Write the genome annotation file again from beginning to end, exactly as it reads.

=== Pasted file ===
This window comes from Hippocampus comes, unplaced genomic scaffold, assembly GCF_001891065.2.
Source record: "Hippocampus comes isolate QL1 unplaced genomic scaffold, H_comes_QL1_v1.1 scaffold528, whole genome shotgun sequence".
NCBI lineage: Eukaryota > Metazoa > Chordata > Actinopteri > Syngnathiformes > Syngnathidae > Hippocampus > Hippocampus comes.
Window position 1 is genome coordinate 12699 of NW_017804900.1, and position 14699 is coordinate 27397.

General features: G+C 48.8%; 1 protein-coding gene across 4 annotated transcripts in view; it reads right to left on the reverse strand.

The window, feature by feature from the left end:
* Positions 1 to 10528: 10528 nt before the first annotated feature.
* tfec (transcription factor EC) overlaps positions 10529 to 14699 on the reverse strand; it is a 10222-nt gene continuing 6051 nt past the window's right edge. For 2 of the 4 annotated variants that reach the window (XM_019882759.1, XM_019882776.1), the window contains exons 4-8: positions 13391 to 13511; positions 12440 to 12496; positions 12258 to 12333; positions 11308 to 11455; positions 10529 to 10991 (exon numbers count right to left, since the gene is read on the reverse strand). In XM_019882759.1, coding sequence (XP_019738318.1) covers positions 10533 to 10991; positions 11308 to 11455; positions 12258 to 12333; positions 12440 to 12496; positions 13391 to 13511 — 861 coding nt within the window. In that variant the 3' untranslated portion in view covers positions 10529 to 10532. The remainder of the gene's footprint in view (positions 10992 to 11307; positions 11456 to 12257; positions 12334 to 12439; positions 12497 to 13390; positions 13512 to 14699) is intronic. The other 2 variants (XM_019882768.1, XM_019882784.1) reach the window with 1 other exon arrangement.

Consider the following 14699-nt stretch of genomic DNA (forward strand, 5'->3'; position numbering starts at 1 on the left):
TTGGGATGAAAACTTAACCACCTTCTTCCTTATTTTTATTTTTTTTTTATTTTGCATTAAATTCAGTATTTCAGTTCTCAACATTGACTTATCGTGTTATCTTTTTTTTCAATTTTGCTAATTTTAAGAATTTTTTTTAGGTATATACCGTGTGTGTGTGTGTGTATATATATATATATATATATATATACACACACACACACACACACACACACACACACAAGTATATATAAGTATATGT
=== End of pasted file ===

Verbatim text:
This window comes from Hippocampus comes, unplaced genomic scaffold, assembly GCF_001891065.2.
Source record: "Hippocampus comes isolate QL1 unplaced genomic scaffold, H_comes_QL1_v1.1 scaffold528, whole genome shotgun sequence".
NCBI lineage: Eukaryota > Metazoa > Chordata > Actinopteri > Syngnathiformes > Syngnathidae > Hippocampus > Hippocampus comes.
Window position 1 is genome coordinate 12699 of NW_017804900.1, and position 14699 is coordinate 27397.

General features: G+C 48.8%; 1 protein-coding gene across 4 annotated transcripts in view; it reads right to left on the reverse strand.

The window, feature by feature from the left end:
* Positions 1 to 10528: 10528 nt before the first annotated feature.
* tfec (transcription factor EC) overlaps positions 10529 to 14699 on the reverse strand; it is a 10222-nt gene continuing 6051 nt past the window's right edge. For 2 of the 4 annotated variants that reach the window (XM_019882759.1, XM_019882776.1), the window contains exons 4-8: positions 13391 to 13511; positions 12440 to 12496; positions 12258 to 12333; positions 11308 to 11455; positions 10529 to 10991 (exon numbers count right to left, since the gene is read on the reverse strand). In XM_019882759.1, coding sequence (XP_019738318.1) covers positions 10533 to 10991; positions 11308 to 11455; positions 12258 to 12333; positions 12440 to 12496; positions 13391 to 13511 — 861 coding nt within the window. In that variant the 3' untranslated portion in view covers positions 10529 to 10532. The remainder of the gene's footprint in view (positions 10992 to 11307; positions 11456 to 12257; positions 12334 to 12439; positions 12497 to 13390; positions 13512 to 14699) is intronic. The other 2 variants (XM_019882768.1, XM_019882784.1) reach the window with 1 other exon arrangement.

Consider the following 14699-nt stretch of genomic DNA (forward strand, 5'->3'; position numbering starts at 1 on the left):
TTGGGATGAAAACTTAACCACCTTCTTCCTTATTTTTATTTTTTTTTTATTTTGCATTAAATTCAGTATTTCAGTTCTCAACATTGACTTATCGTGTTATCTTTTTTTTCAATTTTGCTAATTTTAAGAATTTTTTTTAGGTATATACCGTGTGTGTGTGTGTGTATATATATATATATATATATATATACACACACACACACACACACACACACACACACAAGTATATATAAGTATATGT